The lead up to Christmas is an eagerly exciting time for billions of people around the world. For many it involves thinking about gift ideas and shopping for friends and family, the festivities of adverts, music, decorations and sparkles around our homes and every avenue of our towns or cities, connecting with loved ones, lots of consumption of luxury food and much more.
The lead up to Christmas for those in poverty is a much different reality. The uncertainty of where the next meal will come from. Parents not being able to afford warm clothing for their children, as well as keep up with paying for essential utility resources and bills to acclimatise to the early darkness and colder days that the winter season brings. The emotional and mental effects on individuals and families that must face these realities is unbearable. Not just during the lead up to Christmas but all year round.
Image by Kelly Sikkema via Unsplash
A report conducted by Crisis.orgnoted that 2.4 million people, including 550,000 children living in more than 1 million households experienced lacking food, clothing, and toiletries during 2019 and the numbers are still at rise. They also found that the rise of adults and children experiencing poverty circumstances had increased more than one-half since 2017. Evidently, the increase of rent arrears during the coronavirus outbreak spiked for many households to the point an eviction freeze was put in place to prevent the devastation of families being evicted from their homes. For many families the effects of this still lingers. Prioritisation of bills and rent payments must come first before considering luxuries like a new jumper for the winter, or blankets to keep warm.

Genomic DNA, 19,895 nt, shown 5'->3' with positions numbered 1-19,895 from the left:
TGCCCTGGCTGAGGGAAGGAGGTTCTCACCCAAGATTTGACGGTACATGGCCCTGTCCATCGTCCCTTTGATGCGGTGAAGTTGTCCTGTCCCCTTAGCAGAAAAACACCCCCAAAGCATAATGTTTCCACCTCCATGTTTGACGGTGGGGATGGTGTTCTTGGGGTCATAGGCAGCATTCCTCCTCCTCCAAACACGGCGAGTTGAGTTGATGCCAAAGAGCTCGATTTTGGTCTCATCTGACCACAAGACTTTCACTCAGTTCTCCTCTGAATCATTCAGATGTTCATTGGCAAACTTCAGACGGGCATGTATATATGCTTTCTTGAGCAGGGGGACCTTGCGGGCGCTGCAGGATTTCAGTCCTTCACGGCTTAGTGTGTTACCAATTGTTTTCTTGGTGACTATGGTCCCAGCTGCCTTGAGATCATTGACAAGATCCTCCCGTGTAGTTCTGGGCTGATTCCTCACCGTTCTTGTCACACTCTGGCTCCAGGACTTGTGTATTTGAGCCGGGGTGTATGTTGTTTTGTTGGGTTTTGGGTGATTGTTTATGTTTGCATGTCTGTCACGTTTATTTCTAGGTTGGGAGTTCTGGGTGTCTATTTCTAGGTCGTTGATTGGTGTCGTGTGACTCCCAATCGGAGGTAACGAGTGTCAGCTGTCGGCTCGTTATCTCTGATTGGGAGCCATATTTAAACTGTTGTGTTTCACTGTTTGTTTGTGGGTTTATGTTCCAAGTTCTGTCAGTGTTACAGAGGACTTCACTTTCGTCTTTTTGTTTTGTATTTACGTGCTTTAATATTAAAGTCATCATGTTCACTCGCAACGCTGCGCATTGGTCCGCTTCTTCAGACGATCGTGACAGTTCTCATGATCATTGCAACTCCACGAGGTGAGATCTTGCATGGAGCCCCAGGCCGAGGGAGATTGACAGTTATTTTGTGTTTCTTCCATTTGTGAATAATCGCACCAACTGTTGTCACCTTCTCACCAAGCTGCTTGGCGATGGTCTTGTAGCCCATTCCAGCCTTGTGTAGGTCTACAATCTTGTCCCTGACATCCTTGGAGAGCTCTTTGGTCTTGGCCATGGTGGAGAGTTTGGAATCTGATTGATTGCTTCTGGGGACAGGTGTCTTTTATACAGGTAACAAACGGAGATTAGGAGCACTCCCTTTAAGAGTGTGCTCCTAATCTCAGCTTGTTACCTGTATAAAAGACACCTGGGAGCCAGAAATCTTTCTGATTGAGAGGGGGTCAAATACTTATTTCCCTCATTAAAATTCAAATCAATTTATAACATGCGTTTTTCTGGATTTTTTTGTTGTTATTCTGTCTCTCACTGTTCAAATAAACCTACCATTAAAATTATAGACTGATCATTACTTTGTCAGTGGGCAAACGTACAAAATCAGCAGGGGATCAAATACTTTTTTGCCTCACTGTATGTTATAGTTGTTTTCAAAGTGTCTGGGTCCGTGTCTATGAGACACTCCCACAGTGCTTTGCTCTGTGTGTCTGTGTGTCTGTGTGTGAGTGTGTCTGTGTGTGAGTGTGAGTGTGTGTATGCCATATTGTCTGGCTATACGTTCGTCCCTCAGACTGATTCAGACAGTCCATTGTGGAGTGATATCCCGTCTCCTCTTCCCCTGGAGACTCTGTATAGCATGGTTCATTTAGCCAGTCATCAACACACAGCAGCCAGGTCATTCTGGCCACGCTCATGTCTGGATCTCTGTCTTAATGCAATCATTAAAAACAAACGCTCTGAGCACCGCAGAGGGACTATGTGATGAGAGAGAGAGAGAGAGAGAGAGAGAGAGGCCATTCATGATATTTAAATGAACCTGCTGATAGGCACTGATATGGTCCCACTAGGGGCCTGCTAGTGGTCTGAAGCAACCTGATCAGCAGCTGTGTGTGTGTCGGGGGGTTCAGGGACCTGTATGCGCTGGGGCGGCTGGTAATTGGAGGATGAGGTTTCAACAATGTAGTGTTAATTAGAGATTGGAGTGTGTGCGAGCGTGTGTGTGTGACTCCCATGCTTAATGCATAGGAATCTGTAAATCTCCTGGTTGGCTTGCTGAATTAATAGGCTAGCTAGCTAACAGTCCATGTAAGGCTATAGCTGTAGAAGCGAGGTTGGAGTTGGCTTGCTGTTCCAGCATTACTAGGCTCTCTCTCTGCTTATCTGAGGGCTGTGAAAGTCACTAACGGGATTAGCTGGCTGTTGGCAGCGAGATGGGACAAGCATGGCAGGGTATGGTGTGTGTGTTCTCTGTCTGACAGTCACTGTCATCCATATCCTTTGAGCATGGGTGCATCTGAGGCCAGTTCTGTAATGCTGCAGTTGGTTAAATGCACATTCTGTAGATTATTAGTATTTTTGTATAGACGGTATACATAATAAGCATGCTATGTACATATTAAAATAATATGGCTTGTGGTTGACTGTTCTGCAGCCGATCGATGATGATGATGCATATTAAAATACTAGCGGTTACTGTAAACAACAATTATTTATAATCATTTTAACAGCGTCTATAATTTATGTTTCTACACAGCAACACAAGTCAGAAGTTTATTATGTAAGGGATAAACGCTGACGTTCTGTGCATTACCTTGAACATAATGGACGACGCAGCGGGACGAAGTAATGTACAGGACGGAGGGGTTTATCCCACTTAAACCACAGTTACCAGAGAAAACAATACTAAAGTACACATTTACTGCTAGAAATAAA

Statistaestimates a forecast of 84.7 million of Christmas sales in the UK this year! This shows how the spend towards gifting is increasingly growing as people flock to high streets and shopping malls to snap up what they find on rails and shelves. Through the glitz of the busy Christmas shopping rush, many of us often forget how the spirit of gifting during the season doesn’t always have to be limited for our immediate social circles, we can also extend giving to communities or those in need who would relish a small token of kindness.
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So What Can We Do to Help?
There are many ways we can get involved and support families in need, especially during a time where even a small donation can go as far as a mother being able to cloth their child with a warm jumper. Firstly, Clothing Collective. During the winter periods families in poverty struggle to have access to warm clothing and the supplies that they need. Understandably, heating and gas bills are prioritised to keep warm as the season shifts, this meaning expenses towards other supplies are almost non exist for families who don’t have the financial resources to afford it. The Clothing Collective is a charity that helps families to manage the effects of poverty by providing vouchers so that families can get clothes.
Clothes are an essential part of life yet can be unaffordable for those who are struggling with everyday bills. It is even more important for families to have access to warm clothing and the supplies that they need. You can make donations to the Clothing Collective here.
Secondly there are other hassle-free ways to support those who are in need when you are out or online shopping for others this Christmas, why not consider Pledgjar rounding up small spare change when making purchases to donate to a charity. Pledgjar have recently partnered with the Charities Aid Foundation who support many food banks supplies such as Greggs Foundation who provide hardship payments and emergency food parcels for those in hardship and poverty.
Together we can help cloth, feed and support families in need.